Stamp Duty: UK Chancellor Kwasi Kwarteng announces cuts on stamp duty. What is in it for you?

Property prices continue to rise in the UK, despite the declaration by the new Chancellor of the Exchequer, Kwasi Kwarteng.

But let’s spell out what this new tax is about and how much citizens need to pay. The details below are all you need to understand about cuts on stamp duty.

Every time you buy a new property, either land or a new home, you pay a one-time tax called stamp duty. This is for properties purchased in England and Northern Ireland.

The stamp duty is paid only if your property value crosses a particular point. Up to £250,000, the tax is exempt.

First-time buyers of homes will have to bear a stamp duty if their property costs more than £450,000.

Starting from September 23, a permanent change has been incorporated, as informed by the UK Chancellor. The earlier rule was for properties above £300,000 for first-time buyers, and for properties below £125,000, the tax or stamp duty was exempt.

During the pandemic, the cost of stamp duty was reduced for properties up to £500,000. Starting July 1, 2020, lasting until October 1, 2021, the stamp duty did not apply to homes that cost below £250,000.

Now with the new rules for stamp duty, the buyer has to shell out 3% to 15% depending on the selling price. Therefore, the stamp duty will be on the balance value after you cut off the threshold. The current exemption is from £250,000 and below, so you can deduct that from your total value.

HMRC has a stamp duty calculator, which you can refer to on their website, which asks you a few questions about the value of the property you intend to purchase and your home ownership status.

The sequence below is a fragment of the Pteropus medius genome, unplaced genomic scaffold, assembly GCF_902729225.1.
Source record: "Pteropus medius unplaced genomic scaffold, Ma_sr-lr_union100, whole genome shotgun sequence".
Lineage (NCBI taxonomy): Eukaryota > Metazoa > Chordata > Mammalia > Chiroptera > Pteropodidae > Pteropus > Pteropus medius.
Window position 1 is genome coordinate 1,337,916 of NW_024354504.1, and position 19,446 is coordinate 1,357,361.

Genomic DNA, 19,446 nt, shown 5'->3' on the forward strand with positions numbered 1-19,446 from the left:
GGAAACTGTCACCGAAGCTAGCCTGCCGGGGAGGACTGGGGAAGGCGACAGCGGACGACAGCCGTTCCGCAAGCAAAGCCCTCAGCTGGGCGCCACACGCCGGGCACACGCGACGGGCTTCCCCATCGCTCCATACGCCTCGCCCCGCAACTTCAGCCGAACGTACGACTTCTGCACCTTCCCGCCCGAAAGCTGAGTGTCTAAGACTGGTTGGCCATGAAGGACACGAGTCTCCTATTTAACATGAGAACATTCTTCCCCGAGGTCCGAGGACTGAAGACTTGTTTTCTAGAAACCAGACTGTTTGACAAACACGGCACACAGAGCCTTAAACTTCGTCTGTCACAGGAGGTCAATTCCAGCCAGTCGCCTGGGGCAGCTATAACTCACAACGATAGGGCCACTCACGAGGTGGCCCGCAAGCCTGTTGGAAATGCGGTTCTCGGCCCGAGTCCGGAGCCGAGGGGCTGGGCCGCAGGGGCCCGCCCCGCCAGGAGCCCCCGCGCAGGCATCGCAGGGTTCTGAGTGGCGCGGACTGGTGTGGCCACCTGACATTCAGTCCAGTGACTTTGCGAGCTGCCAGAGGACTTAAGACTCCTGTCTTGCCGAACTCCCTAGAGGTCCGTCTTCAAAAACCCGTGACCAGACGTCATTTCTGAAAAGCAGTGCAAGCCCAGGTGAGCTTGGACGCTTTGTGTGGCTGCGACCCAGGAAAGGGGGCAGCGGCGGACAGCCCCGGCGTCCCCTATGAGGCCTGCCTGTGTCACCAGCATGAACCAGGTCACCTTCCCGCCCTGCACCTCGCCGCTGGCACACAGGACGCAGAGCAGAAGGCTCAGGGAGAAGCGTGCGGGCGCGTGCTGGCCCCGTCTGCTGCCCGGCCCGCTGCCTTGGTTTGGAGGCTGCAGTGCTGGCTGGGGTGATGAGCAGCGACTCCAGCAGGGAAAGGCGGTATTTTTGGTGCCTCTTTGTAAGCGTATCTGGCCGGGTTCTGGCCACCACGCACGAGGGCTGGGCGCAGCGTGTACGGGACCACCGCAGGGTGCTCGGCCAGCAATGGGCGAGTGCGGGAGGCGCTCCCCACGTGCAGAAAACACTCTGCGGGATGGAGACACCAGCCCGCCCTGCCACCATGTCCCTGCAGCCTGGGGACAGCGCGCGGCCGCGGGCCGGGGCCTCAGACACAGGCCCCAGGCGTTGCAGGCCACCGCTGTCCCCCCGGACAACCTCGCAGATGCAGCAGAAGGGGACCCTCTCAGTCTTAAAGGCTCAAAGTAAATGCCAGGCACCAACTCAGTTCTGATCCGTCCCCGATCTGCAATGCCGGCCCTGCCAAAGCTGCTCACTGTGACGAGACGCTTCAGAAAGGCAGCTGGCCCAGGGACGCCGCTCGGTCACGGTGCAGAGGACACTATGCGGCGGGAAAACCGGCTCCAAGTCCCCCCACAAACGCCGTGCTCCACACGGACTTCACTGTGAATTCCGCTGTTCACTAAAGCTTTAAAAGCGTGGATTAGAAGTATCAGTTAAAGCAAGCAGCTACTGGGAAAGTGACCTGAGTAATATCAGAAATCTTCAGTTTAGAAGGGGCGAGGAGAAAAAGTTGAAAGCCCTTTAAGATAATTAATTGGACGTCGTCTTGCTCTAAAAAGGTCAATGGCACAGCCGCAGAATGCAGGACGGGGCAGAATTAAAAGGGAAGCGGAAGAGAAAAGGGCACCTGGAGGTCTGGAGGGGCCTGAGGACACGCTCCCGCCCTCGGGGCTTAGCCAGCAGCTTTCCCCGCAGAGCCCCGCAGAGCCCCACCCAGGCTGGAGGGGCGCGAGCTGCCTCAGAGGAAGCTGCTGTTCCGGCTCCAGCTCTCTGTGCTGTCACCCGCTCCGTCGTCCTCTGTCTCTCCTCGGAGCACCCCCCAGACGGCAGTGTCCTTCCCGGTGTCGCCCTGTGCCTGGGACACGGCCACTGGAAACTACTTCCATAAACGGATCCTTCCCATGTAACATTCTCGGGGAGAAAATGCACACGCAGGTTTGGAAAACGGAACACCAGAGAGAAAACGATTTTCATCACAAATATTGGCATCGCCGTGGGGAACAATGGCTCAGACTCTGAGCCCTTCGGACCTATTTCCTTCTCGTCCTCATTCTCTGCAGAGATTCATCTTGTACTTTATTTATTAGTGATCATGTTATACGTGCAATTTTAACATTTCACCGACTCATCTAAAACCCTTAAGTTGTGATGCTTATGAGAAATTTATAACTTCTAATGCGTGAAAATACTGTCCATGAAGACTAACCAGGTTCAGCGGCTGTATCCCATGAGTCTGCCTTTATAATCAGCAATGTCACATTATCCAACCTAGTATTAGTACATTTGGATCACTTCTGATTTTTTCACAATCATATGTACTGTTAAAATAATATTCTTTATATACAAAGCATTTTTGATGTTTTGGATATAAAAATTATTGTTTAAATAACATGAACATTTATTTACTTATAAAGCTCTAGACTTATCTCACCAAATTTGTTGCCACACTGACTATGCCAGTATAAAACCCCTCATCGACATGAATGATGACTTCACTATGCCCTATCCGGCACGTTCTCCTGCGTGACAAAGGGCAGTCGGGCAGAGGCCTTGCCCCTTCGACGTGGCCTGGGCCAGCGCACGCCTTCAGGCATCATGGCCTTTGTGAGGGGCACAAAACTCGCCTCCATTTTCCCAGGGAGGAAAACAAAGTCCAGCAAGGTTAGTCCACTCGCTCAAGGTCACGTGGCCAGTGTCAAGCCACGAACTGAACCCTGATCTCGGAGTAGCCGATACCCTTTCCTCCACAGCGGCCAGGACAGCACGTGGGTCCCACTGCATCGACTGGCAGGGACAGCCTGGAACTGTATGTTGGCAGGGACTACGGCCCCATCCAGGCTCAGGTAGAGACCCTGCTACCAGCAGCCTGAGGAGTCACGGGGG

Questions include the nature of the property, how many homes you own, and the likely date of purchase.


  1. The top three areas for property rates in the UK
    Virginia Water, Surrey, (2) Beaconsfield, Buckinghamshire, (3) Cobham, Surrey.

  1. The most expensive property in Great Britain is?
    £250 million, in Mayfair, London. Owned by John Caudwell, a businessman.

Disclaimer Statement: This content is authored by an external agency. The views expressed here are those of the respective authors/entities and do not represent the views of Economic Times (ET). ET does not guarantee, vouch for or endorse any of its contents nor is responsible for them in any manner whatsoever. Please take all steps necessary to ascertain that any information and content provided is correct, updated, and verified. ET hereby disclaims any and all warranties, express or implied, relating to the report and any content therein.


Leave a Reply

Your email address will not be published. Required fields are marked *

Back to top button

Adblock Detected

Please consider supporting us by disabling your ad blocker